This morning we had a nice crowd at Agudas Achim for Shabbat services. I spoke about the movie Borat and how Sacha Baron Cohen is guilty of g’neivat da’at (literally, the theft of knowledge) when he deceives people into thinking he is an anti-Semitic Kazakh journalist and gets them to reveal their actual anti-Semitic feelings (or apathy).
I drew on the examples of g’neivat da’at that occur in the Book of Genesis:
- Jacob deceives his father Isaac into thinking he is Esau in order to receive the birthright that was intended for his older brother;
- Laban deceives Jacob by having him marry his older daughter Leah even though Jacob worked seven long years for the right to marry his beloved Rachel;
- Jacob deceives Laban by sneaking off from Lavan’s home in the middle of the night with his family.
I also handed out a source sheet with other examples of g’neivat da’at from other texts including II Samuel and rabbinic sources such as the Tosefta and the Talmud. We studied these texts and I also gave the example of Laura Blumenfeld’s g’neivat da’at in the book Revenge when she deceived the Palestinian family of the jailed man who shot her father, Conservative rabbi David Blumenfeld, into thinking she was just an American journalist interested in interviewing them.
Using the Rolling Stone interview of Sacha Baron Cohen and the Charles Krauthammer article critical of Baron Cohen’s explanation for his deception in the movie, I came to the conclusion in my sermon that:
- The movie “Borat” is very funny… outrageously funny;
- The movie is a sad commentary on anti-Semitism in America;
- The movie is dangerous because so many people just “won’t get it”;
- Sacha Baron Cohen clearly deceives people (g’neivat da’at) and that is not fair;
- Even though there are examples of where g’neivat da’at is acceptable (e.g., Jacob deceiving Lavan because otherwise Jacob’s family would have been in grave danger), in the case of “Borat,” the comedian Baron Cohen’s g’neivat da’at is not permissable.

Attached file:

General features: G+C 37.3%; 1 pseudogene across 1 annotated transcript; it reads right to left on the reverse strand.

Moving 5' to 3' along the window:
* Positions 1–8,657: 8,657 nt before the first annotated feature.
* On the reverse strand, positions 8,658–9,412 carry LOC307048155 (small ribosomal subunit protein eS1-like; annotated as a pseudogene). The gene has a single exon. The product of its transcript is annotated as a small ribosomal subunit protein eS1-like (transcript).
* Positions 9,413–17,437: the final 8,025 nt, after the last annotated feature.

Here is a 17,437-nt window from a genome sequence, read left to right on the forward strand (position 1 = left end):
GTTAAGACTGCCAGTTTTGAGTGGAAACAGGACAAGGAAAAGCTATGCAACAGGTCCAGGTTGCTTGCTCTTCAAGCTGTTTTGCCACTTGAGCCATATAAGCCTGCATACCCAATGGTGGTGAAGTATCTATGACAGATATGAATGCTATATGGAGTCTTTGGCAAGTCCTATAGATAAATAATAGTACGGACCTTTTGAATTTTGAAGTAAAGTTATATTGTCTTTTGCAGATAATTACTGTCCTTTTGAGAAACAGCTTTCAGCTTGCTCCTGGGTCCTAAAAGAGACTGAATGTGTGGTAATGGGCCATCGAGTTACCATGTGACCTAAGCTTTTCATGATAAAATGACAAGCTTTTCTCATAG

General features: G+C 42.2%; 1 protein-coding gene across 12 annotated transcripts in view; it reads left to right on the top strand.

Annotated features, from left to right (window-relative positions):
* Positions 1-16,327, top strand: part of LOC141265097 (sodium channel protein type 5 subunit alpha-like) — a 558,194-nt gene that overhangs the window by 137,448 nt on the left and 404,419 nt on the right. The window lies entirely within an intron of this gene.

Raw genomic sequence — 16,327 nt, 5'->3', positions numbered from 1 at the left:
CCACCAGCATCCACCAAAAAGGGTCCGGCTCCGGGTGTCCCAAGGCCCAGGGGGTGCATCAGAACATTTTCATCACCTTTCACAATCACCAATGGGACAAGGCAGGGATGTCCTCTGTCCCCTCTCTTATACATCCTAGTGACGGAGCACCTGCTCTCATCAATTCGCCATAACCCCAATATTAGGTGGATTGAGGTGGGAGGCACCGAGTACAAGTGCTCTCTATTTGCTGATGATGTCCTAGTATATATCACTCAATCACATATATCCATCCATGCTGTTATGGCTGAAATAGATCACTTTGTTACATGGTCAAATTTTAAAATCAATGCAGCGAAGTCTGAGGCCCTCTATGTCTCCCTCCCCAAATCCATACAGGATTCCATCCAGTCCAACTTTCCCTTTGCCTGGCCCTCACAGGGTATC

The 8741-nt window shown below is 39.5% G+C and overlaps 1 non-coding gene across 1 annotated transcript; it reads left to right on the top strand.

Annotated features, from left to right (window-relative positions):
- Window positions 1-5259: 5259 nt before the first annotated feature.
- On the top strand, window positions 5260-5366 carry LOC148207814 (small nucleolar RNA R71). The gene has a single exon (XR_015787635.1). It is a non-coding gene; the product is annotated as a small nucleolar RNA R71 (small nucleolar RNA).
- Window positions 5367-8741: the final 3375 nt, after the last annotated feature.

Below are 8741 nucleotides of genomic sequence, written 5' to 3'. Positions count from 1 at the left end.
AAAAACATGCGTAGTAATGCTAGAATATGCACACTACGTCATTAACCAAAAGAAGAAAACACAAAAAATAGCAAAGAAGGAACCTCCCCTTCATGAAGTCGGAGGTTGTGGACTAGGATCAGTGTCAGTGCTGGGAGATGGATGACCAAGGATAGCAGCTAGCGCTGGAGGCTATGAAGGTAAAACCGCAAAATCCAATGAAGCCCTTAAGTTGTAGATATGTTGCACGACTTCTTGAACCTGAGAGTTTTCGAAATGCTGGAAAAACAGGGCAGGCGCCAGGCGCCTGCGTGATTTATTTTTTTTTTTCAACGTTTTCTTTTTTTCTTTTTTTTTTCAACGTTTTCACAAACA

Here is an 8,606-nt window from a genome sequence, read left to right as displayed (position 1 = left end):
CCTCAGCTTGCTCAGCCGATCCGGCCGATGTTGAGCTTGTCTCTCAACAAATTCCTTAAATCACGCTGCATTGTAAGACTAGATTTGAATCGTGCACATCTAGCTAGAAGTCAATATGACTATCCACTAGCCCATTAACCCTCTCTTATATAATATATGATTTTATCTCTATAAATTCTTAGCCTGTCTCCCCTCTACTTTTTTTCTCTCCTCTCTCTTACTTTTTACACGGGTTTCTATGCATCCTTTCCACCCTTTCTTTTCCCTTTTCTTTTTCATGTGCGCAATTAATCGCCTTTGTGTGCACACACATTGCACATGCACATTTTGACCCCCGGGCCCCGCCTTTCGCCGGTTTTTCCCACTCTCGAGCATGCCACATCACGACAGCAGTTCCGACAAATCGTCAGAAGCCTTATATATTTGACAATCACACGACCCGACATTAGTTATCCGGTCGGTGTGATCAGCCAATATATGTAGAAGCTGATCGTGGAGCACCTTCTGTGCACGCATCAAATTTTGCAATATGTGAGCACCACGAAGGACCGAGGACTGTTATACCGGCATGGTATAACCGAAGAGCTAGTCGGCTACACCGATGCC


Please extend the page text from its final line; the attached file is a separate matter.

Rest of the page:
The reactions to the sermon and text study were all very positive and of course they generated much discussion following services. Many people who didn’t see the movie said they were going to go soon. Some told me that based on my comments they realize they either don’t want to see the movie or feel they would be too upset by the anti-Semitism in the movie.
Overall, I’ve realized that most Jews are not upset by the anti-Semitism in the movie “Borat.” This is probably because Jews “get it.” My concern is for those who don’t “get it.”
The Anti-Defamation League came out with a statement that this is humor and to not take it too seriously. But also noticed that it has the potential to be dangerous:
We are concerned, however, that one serious pitfall is that the audience may not always be sophisticated enough to get the joke, and that some may even find it reinforcing their bigotry.
While Mr. Cohen’s brand of humor may be tasteless and even offensive to some, we understand that the intent is to dash stereotypes, not to perpetuate them. It is our hope that everyone in the audience will come away with an understanding that some types of comedy that work well on screen do not necessarily translate well in the real world — especially when attempted on others through retelling or mimicry.
Regardless of the comedian’s intent, people’s reaction to the anti-Semitism in the film, or people’s outrage or disgust at some of the “gross-out” gags in the film, there is no denying that Sacha Baron Cohen has introduced a new form of humor even different than that of Mel Brooks (“Springtime for Hitler”).